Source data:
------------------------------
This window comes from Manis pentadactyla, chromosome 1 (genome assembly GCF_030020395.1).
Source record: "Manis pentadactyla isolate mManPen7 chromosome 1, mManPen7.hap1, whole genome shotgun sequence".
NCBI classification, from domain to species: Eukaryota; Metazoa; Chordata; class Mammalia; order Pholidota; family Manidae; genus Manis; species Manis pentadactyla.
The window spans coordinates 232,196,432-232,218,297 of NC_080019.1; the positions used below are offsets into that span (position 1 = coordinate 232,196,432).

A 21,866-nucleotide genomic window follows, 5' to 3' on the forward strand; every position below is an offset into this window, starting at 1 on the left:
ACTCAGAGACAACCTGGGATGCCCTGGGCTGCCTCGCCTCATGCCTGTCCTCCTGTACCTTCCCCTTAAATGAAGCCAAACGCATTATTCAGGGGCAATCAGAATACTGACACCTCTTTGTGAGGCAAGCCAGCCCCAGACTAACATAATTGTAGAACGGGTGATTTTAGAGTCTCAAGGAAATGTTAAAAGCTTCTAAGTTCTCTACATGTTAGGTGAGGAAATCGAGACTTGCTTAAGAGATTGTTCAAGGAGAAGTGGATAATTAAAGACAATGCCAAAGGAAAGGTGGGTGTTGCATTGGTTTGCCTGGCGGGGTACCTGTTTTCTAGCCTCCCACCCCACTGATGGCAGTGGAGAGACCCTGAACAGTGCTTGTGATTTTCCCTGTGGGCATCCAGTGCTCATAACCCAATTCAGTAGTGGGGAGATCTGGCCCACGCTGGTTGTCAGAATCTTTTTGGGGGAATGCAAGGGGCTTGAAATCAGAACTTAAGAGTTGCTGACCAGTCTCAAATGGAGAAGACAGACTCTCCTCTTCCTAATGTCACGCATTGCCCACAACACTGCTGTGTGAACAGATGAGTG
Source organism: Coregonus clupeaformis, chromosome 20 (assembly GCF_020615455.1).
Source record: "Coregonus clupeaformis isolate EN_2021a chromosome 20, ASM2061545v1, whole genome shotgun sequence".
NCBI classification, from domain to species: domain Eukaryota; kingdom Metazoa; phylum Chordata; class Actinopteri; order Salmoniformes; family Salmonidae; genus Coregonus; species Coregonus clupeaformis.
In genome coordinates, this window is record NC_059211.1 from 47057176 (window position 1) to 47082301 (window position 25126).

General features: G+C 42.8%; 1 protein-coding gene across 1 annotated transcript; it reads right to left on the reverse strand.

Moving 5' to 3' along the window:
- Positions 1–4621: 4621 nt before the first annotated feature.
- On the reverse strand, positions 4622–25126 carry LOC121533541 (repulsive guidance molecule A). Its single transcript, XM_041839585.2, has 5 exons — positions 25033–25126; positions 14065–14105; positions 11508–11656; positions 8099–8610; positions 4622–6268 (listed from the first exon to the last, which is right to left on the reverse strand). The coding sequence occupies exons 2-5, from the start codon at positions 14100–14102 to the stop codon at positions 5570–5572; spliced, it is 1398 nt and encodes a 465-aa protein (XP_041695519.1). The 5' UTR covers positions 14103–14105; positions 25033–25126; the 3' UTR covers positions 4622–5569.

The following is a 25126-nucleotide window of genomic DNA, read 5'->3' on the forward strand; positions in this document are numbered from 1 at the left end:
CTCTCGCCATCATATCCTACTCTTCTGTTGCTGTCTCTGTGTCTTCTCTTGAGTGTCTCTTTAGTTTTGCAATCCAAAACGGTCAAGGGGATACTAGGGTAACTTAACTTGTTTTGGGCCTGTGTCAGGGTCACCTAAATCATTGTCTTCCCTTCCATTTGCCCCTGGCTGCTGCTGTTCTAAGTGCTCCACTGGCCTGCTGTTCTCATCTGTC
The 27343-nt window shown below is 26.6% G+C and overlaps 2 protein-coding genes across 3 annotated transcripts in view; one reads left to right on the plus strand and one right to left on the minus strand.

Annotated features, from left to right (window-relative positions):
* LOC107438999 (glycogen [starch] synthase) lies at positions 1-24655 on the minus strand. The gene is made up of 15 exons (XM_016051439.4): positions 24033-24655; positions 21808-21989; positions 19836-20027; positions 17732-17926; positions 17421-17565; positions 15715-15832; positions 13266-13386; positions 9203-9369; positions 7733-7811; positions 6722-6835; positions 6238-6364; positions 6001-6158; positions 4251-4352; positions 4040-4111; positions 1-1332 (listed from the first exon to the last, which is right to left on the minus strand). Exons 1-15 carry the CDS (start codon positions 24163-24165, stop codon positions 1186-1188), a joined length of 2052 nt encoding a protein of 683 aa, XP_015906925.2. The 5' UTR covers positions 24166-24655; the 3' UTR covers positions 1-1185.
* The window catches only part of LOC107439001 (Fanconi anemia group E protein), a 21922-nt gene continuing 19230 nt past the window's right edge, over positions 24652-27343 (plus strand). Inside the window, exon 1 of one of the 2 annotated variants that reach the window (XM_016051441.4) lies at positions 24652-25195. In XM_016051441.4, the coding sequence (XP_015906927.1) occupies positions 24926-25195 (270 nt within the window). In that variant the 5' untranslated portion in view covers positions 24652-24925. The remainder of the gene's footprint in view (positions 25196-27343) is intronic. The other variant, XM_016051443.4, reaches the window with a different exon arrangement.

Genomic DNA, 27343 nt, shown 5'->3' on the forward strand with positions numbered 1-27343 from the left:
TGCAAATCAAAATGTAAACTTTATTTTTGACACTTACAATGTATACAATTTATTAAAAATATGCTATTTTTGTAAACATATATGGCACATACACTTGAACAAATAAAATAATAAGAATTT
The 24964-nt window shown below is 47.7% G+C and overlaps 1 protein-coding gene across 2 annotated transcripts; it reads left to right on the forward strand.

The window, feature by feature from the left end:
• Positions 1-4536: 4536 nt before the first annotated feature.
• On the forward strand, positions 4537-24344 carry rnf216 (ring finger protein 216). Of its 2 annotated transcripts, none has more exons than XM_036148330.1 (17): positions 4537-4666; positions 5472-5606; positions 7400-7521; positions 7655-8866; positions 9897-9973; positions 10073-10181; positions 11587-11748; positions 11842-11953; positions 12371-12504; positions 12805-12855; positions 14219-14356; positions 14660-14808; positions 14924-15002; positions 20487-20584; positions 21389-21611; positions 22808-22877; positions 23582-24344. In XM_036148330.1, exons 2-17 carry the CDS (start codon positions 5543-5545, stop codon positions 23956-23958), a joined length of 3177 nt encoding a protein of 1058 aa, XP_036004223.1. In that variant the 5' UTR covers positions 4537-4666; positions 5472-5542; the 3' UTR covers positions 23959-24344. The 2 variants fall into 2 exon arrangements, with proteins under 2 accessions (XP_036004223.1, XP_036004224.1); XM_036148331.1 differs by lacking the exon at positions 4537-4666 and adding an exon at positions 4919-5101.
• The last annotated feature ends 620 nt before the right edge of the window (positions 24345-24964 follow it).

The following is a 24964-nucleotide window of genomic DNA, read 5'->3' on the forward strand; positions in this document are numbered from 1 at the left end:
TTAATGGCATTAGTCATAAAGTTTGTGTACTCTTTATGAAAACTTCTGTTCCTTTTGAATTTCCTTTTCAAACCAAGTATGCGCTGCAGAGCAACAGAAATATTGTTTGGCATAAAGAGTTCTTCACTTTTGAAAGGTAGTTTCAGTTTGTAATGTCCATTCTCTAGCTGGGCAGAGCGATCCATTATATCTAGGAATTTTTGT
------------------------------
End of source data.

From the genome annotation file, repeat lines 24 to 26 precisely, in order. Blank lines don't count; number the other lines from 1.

The window, feature by feature from the left end:
• Positions 1-4536: 4536 nt before the first annotated feature.
• On the forward strand, positions 4537-24344 carry rnf216 (ring finger protein 216). Of its 2 annotated transcripts, none has more exons than XM_036148330.1 (17): positions 4537-4666; positions 5472-5606; positions 7400-7521; positions 7655-8866; positions 9897-9973; positions 10073-10181; positions 11587-11748; positions 11842-11953; positions 12371-12504; positions 12805-12855; positions 14219-14356; positions 14660-14808; positions 14924-15002; positions 20487-20584; positions 21389-21611; positions 22808-22877; positions 23582-24344. In XM_036148330.1, exons 2-17 carry the CDS (start codon positions 5543-5545, stop codon positions 23956-23958), a joined length of 3177 nt encoding a protein of 1058 aa, XP_036004223.1. In that variant the 5' UTR covers positions 4537-4666; positions 5472-5542; the 3' UTR covers positions 23959-24344. The 2 variants fall into 2 exon arrangements, with proteins under 2 accessions (XP_036004223.1, XP_036004224.1); XM_036148331.1 differs by lacking the exon at positions 4537-4666 and adding an exon at positions 4919-5101.